So on Sunday we got to go to the English ward with her and it was so weird haha! There’s a bunch of cool English-speaking members here in Taiwan. The ward mission leader is this British dude who’s about to go be the English ambassador to Panama, for example. But let tell you it is weird to be in gospel doctrine in English where your mission President is sitting right in front of you and the lesson is being taught by a British guy. In Taiwan.

It has been kind of hard now that we have to teach Tina in English, because we’ve had to push her baptismal date back and we basically have to review all the lessons again. But it is so worth it. We have been able to see her beginning to become truly converted in the past couple lessons.

Yesterday we got to teach Tina in the Jergensen’s house with Sister Jergensen as our peike! Teaching a lesson in your mission president’s house is really something I did not think I would do before my mission but it was honestly so great. It was so cool for Tina to feel the spirit of the Jergensen family, especially since she has never had a large, close family of her own. President also made us crackers and cheese so that was pretty cool.

National Taiwan Normal University, Shīdà 師大

National Taiwan Normal University, Shīdà 師大

Finding a New Investigator in One Day

Okay so we have this thing here in the mission called “key indicators.” It’s basically the tracking system we use to measure how our area is growing and how our investigators are progressing. There is one key indicator for the number of new investigators we get each week. For someone to become a new investigator, we have to meet with them once and set up with them to meet again. Normally, this makes it difficult to find, set up with, meet with, and set up another appointment for someone in 1 day. It normally doesn’t happen. UNTIL MONDAY!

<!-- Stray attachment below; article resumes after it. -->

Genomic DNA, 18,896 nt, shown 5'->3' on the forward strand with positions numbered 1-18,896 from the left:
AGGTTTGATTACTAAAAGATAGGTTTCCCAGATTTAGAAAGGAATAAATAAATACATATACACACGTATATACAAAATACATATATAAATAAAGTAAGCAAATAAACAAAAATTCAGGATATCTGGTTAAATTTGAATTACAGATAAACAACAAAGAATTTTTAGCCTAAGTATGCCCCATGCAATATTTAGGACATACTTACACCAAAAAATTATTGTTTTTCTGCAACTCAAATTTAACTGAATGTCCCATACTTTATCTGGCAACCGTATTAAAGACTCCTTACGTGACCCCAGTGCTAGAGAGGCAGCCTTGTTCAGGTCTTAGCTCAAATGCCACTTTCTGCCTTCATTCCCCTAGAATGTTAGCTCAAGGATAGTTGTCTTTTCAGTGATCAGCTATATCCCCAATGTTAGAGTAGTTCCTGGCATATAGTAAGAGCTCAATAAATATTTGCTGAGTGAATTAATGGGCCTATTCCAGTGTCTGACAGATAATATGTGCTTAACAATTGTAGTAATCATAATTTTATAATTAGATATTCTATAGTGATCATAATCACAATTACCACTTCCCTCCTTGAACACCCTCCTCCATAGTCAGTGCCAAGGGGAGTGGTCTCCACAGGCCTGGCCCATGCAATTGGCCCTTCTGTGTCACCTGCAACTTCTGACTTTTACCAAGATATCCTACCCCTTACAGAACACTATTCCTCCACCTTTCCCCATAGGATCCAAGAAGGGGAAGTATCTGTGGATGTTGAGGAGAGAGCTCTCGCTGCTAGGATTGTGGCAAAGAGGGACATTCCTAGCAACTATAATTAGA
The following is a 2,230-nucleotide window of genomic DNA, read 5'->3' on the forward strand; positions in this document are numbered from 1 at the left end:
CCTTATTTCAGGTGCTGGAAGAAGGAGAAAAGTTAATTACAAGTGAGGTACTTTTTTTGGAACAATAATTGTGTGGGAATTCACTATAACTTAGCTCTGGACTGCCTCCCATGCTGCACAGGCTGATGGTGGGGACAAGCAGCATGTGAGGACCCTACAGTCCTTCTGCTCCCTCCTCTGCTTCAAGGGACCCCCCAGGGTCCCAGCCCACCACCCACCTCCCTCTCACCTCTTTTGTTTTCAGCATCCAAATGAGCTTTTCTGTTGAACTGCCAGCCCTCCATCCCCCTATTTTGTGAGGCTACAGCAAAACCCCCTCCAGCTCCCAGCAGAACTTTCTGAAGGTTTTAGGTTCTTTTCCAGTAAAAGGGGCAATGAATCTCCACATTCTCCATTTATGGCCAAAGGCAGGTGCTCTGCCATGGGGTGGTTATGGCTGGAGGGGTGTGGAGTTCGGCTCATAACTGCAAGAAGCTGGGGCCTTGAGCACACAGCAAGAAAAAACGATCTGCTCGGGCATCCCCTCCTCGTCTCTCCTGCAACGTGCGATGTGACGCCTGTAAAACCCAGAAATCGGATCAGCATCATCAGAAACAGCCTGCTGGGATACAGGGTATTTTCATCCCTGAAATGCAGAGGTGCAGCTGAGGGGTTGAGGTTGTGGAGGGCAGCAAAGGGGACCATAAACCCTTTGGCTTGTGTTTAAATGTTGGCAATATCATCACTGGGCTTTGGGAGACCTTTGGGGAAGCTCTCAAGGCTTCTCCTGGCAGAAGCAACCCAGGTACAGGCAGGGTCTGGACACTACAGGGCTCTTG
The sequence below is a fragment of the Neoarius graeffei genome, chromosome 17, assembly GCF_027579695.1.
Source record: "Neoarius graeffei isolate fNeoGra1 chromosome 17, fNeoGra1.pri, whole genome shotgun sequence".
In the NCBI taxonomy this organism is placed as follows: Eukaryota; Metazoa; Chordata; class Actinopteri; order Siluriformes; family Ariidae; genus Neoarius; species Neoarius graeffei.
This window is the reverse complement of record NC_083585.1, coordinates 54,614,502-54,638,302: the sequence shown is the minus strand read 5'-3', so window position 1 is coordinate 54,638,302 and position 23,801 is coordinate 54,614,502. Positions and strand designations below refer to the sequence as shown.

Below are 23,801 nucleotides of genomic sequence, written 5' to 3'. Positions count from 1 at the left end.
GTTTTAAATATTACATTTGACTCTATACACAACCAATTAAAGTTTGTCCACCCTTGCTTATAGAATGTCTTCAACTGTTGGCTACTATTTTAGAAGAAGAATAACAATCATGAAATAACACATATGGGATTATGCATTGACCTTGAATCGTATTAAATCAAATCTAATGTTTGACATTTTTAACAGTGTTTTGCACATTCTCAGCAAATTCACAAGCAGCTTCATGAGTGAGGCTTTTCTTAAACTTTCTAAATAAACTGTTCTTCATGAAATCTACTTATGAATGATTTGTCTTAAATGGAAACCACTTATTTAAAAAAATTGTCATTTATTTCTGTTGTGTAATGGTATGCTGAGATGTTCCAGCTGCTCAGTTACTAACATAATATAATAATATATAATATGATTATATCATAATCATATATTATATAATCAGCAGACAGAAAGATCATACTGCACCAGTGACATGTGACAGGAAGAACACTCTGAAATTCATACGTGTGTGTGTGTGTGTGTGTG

It’s pretty funny because Monday morning I said to Sister Langley in passing, “You know what would be cool? If we could get a new investigator in 1 day. But that never happens.” (For what happens next I’m just copy/pasting a section of my letter to President Jergensen for today.)

And that afternoon as we were going to shi da, one of the college campuses in our area, we had a short conversation with this student named Annie who was willing to set up to talk with us at dinner. And we were able to get one of the single adults in our ward who is also a shi da student to come too–and it was so easy because we just scheduled to eat together on campus. And at dinner we had a cool discussion about the Book of Mormon and everything was perfect. Annie was so prepared and became friends with our peike right away. And we were able to set up to meet with her again for tonight after English class.

Sorry this story feels super fragmented (maybe because I’m trying to write after waking up at 4:00 AM) but it was super cool.

Elephant Mountain (象山, Xiangshan)

Elephant Mountain (象山, Xiangshan)


I’ll do something fun and simple that also describes the title for my email this week.

可以 – ke yi

This means  “can”. If you can/are willing to do something, you just say 可以.

This is the attitude I’ve been trying to have this week! I’ve been working really hard to be a courageous missionary, working so hard to beat all the feelings of fear I have. One thing that’s been hard for me to learn is that sometimes we just have to work with our fear. When we can’t get away from it, we just have to be courageous and God will let us see miracles despite our fears. Letting our fear become swallowed up in Jesus Christ is huge. Sometimes when I’m out on the street or whatever, remembering Jesus Christ’s example is huge in helping me to be a more courageous missionary.

I love you all!

Sister Anne Watson